Once upon a time, Rachel and Henry were best friends. And Rachel wondered if it might be more than just friendship. In a moment of great bravery, just before she moves away, Rachel writes Henry a note about how she feels. She asks him to call when he gets it. He never mentions the note or her declaration.
Years later, Rachel returns. A lot has changed. She barely responded to Henry’s letters and emails while she was away. Even in the midst of personal tragedy, she didn’t reach out to him. Now, not only are they in the same town, but she’s working at his family’s bookstore. She’ll see him every day. How’s that going to work?
Henry’s thrilled to have his best friend back. But Rachel has changed. She’s angry and private. She won’t explain why she stopped talking to him. As his divorced parents discuss selling their home and the bookstore, though, Henry will need Rachel, his old best friend, who understands the value of the store and the memories they’ve made there.
Is it possible to both like and not like a book at the same time? While not a happy story per se, this is a beautiful look at grief and loss, friendship and love, and the value of words. The author does an excellent job of describing the losses experienced by the characters and their attempts to move forward in life and in their grief.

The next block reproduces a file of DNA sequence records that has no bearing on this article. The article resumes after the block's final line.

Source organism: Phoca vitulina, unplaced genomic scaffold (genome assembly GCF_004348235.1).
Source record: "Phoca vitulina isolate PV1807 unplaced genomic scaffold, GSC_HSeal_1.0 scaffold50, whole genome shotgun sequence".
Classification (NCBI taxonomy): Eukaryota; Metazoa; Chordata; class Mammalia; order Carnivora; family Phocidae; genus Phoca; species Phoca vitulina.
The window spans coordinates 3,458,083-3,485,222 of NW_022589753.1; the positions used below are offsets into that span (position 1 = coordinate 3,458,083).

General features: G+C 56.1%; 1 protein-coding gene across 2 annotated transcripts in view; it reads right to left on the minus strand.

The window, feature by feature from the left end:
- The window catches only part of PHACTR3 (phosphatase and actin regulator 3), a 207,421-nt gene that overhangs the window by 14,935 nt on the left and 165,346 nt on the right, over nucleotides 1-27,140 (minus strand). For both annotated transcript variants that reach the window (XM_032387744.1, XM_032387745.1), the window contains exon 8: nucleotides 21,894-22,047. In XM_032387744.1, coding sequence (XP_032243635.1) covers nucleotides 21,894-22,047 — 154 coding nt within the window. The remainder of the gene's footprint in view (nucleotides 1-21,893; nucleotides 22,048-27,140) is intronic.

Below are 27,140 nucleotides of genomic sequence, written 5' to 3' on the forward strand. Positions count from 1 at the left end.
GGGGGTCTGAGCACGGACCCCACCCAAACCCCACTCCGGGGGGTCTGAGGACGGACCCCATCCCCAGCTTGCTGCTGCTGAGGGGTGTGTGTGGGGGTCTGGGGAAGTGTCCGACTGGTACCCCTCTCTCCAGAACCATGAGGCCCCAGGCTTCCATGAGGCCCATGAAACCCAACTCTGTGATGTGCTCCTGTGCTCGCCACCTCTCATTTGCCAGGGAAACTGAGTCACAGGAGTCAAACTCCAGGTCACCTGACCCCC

I liked the main characters, although I wanted to shake them at times. Henry’s infatuation with Amy was frustrating as Rachel’s assessment of her motives was always completely on target. And that assessment should have clued her into some things that happened in the story. Many of the characters felt stuck, repeating the same choices or feeling like they had no other choices. I liked characters like Martin and Cal who seemed healthy and optimistic about the future.
I struggle to describe this sort of book. I liked it in that it was well written and emotionally honest with characters I wanted to see succeed. At the same time, it’s emotionally heavy. I can’t say that I enjoyed the journey with these characters all the time. If you are looking for a happy-go-lucky sort of story, this is not what you are looking for. But if you want to read something that will hit you emotionally and make you think, give this a try. I would recommend this to older teens and young adults due to language and the emotional weight of the story.